The Sten Mk.II(S) (S standing for 'Special') was an integrally suppressed version of the Sten Mk.II, introduced in 1942 for special operations use. It was issued to Commandos and SOE agents operating in occupied territories, such as France. It was predominantly used for eliminating lone sentries during raids on German encampments or checkpoints, and had an effective range of no more than 100 meters. It was the most widely-used suppressed weapon of the entire war.
The suppressor had a drilled barrel which was jacketed by a series of metal baffles that extended past the muzzle of the barrel. The baffles were encased by two outer jackets, and a rubber sealing plug was placed at the end of the jacket. Upon firing, the gases from the bullet would escape through the vents in the barrel and were absorbed by the baffles and prevented from escaping by the rubber plug. The build-up of gas within the suppressor meant that it was prone to overheating in automatic fire, so an asbestos-lined canvas sleeve was often issued to fit over the suppressor and protect the user's hand. Users were trained to fire only single shots unless an emergency called for full-auto fire.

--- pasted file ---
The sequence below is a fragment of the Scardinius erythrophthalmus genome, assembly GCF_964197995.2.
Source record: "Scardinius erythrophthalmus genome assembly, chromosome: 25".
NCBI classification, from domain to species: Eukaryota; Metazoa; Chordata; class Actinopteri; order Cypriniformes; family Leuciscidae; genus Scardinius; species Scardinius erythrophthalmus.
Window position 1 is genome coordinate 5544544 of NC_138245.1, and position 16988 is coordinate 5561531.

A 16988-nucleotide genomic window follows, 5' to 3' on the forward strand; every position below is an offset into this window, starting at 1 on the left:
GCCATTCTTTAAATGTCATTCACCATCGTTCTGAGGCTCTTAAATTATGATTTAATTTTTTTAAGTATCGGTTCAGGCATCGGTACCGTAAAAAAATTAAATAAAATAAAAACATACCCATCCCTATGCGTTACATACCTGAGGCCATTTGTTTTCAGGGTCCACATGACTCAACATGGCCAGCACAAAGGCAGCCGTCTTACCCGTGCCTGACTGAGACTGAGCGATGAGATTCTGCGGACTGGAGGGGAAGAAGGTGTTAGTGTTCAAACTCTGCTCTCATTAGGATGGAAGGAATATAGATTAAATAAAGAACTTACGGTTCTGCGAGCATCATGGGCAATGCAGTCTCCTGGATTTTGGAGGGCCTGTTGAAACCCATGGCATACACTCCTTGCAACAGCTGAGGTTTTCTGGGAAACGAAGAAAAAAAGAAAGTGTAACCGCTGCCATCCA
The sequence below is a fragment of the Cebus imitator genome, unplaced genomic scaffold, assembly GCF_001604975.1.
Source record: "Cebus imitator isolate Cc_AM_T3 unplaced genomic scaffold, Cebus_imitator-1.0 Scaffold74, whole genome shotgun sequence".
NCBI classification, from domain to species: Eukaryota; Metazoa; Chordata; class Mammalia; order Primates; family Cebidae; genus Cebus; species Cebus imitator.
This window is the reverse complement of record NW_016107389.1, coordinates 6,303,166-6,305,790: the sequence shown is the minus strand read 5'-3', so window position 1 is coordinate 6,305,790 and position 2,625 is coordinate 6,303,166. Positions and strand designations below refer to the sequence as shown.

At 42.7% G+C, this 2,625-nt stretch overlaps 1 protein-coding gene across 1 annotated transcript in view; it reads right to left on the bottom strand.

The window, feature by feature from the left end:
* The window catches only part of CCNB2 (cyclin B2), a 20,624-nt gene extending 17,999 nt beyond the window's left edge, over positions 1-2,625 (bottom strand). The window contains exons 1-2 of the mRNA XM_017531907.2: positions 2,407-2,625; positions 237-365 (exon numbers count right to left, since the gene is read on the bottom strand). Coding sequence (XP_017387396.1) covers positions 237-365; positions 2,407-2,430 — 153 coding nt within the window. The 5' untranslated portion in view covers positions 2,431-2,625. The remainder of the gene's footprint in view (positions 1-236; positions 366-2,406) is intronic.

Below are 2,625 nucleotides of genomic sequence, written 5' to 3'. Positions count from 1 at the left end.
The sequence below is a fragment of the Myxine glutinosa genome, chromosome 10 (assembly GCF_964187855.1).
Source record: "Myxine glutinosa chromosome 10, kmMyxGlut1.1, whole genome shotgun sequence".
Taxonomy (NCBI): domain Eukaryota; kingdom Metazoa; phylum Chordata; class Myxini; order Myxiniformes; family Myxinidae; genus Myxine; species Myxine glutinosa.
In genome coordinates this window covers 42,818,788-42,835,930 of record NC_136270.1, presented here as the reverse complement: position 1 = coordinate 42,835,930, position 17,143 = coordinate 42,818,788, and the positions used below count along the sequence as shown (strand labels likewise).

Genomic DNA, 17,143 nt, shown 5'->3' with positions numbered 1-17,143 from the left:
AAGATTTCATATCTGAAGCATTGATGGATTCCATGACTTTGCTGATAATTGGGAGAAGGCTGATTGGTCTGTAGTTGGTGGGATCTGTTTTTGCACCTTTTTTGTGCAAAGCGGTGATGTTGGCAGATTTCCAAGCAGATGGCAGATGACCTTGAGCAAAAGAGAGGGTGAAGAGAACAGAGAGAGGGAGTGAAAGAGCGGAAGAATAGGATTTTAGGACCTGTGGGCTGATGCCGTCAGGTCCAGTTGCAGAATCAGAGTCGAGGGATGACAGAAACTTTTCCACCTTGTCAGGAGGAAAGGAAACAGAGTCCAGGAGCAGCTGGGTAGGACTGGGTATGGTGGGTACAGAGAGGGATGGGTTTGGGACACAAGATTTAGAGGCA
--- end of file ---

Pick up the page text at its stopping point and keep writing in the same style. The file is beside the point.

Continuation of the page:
The decreased pressure applied to the bolt meant that the regular Mk.II Sten bolt was too heavy for the Mk.II(S) and would not function adequately. To remedy this, a Mk.II(S) had a lighter bolt than the standard Mk.II and had two less coils in the return spring.
The Sten Mk.II(S) was produced in two primary variants:
- Enfield pattern - developed at the Royal Small Arms Factory, Enfield, by Lt. Wikter A. Kulikowski and Col. John Henry Icke. This variant was the most common version of the Mk.II(S) and was issued primarily to Commandos. Typically it was fitted with a canvas wrap to prevent the user from burning their hand while holding the suppressor.
- SOE pattern - developed at the SOE's station IX in Welwyn (the so-called 'Inter-Services Research Bureau'). These were fitted with a slightly different type of silencer, known as the 'Welsilencer', designed by Maj. Hugh Reeves. Less of the SOE pattern were made than the Enfield pattern, and were issued sparingly to SOE agents and Allied-backed resistance fighters in occupied Europe. No canvas protection was provided with these guns.
Copies of the Mk.II(S) feeding from MAT-49 magazines were used by US special forces in the Vietnam War.
The Sten Mk.III was first produced in 1943 by toy manufacturer Lines Bros. Even cheaper and simpler than the Mk.II, the Mk.III had a single-strut stock and a body made of cheap sheet metal that was welded at the top of the weapon. The barrel could not be detached. It was later manufactured by Long Branch Arsenal in Canada.